Tim Etchells' The thrill of It All desperately doesn’t want to fit on to a page. Throw me a load of miss fitting adjectives, I’ll write them down and the review might compose itself better than I ever could.
The piece sits on a bed of bad dancing. A tired, unsexy cabaret. The wigged cast, mostly in their forties, sweat and wobble to varying degrees. ‘Welcome to our show!’ a woman croons into a voice-distorting microphone. ‘We’re going to take you on a journey’. I feel a bit queasy.
The thrill of It All is excellently complex. An awful show with a pathetic cast explodes in front of us. A reel of dance numbers which trips over itself, shoots itself in the foot, eats itself up and reveals itself as a fragile, troubled and heart breaking spider web of human hope and desperation. The men in white suits and the women in white fringe – they are a chorus but we discover each character to be meticulously constructed. They fight each other, compete with each other, stroke each other, copy each other and present to us their personal motivations and conclusions.
The complexity is in the layering of performed performance and performed reality. When the ‘show’ is broken the piece gets interesting. The well placed cock-ups become our guide through the sparkle and noise. They are vivid and embarrassing. The mishaps make the piece lull excruciatingly but only in order that we can be brought up again. It gets as good as it lets itself get bad. Scenes run until they are drawn thin. Running and running until there seems to be nothing left. Then from the emptiness something new arises – a moving, funny or disturbing transformation which owes most of its beauty to the vacuum which preceded it.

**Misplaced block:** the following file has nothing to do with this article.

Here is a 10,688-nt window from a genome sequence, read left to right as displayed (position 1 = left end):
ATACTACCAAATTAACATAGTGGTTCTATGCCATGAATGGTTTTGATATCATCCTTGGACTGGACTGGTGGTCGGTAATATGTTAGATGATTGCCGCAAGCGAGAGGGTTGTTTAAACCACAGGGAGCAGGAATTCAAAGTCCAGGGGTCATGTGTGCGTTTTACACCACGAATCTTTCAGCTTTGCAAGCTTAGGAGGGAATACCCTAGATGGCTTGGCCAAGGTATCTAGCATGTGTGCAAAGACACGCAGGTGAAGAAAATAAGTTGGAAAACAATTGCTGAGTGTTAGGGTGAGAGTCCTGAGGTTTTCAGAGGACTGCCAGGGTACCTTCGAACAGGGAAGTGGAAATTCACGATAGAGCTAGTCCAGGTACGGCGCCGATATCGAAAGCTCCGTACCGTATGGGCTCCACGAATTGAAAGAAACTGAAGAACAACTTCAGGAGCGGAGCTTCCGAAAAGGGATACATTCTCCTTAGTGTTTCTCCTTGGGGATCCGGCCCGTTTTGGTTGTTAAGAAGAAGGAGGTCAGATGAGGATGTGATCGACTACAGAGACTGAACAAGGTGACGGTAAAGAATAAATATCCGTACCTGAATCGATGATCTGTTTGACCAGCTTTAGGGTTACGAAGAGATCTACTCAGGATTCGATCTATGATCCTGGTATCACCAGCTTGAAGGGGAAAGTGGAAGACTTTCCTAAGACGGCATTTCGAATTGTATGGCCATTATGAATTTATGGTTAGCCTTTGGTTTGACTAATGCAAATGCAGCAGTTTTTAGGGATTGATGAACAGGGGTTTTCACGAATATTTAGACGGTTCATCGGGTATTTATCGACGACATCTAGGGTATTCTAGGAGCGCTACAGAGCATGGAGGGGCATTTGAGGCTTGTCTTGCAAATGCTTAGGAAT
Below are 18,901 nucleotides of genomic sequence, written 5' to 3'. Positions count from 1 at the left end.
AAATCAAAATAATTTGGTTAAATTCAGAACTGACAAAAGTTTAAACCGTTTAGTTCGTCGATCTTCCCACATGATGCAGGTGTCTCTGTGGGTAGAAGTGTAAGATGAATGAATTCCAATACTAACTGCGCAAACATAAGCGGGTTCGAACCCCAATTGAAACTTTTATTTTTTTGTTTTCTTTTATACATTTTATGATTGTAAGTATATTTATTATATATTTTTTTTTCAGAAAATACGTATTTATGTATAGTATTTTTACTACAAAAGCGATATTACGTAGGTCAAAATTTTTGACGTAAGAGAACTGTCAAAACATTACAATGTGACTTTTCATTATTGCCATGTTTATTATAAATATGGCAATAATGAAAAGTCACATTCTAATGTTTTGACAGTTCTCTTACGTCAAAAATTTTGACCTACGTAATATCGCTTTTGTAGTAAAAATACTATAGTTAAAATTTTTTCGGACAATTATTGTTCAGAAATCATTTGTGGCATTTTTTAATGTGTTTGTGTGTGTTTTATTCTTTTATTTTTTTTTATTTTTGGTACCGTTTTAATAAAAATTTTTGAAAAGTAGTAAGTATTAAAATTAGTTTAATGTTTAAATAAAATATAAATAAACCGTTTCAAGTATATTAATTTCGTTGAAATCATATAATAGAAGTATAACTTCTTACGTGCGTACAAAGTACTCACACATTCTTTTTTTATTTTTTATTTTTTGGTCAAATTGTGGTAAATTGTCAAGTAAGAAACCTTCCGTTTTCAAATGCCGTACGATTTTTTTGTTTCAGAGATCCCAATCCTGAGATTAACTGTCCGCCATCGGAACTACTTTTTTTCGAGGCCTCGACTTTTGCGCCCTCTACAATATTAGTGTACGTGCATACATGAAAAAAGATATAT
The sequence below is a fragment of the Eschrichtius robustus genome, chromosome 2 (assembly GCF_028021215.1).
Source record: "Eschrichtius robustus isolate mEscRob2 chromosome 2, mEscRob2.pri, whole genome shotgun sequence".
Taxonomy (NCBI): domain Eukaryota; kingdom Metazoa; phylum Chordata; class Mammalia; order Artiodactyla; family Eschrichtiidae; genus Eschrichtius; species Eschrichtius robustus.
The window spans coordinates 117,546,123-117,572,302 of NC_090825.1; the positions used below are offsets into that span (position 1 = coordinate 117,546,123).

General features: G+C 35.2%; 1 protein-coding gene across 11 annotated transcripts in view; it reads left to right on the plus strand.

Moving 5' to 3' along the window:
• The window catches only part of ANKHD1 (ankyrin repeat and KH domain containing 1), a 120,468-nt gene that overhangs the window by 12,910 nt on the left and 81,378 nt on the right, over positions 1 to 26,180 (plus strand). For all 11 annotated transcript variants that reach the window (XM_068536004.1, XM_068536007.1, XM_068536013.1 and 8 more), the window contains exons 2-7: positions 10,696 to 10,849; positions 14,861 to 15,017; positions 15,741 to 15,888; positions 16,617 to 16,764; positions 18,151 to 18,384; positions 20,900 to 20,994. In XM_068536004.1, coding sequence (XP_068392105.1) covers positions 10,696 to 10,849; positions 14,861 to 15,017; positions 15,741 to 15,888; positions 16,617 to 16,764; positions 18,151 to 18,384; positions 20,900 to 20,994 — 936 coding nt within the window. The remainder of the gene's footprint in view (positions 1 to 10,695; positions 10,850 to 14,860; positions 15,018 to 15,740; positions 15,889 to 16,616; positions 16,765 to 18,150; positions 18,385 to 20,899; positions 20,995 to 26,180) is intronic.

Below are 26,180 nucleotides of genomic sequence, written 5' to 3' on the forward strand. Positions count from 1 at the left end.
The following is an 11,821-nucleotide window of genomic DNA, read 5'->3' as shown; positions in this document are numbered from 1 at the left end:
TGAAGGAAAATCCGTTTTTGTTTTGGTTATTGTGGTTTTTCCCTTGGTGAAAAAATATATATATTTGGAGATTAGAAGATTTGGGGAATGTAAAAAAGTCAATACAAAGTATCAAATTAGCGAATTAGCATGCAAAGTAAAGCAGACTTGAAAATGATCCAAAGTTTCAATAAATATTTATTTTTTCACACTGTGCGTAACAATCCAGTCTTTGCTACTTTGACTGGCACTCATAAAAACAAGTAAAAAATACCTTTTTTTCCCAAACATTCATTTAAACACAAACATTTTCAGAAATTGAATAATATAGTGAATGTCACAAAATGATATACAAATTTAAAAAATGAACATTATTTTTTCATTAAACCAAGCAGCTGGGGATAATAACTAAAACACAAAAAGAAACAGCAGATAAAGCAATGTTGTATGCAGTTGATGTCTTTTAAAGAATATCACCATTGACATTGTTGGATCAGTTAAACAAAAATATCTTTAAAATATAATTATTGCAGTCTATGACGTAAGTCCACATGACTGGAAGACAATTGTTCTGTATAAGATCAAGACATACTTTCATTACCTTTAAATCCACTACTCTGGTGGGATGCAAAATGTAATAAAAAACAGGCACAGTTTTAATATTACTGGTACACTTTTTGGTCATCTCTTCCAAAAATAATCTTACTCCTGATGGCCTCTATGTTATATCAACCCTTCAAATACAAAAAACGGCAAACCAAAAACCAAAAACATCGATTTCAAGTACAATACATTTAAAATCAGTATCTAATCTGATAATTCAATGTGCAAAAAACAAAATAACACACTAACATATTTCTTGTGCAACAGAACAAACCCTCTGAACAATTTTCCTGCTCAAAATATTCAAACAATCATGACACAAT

We flow with them. Cringing at their clichéd dreams, judging their stubbornness, being amused by their naive attempts to ‘reach’ us and desiring their childishness. We follow with a closeness saved for things that we care about. At least, I do. If we didn’t then we would miss the good bits and then it would be awful.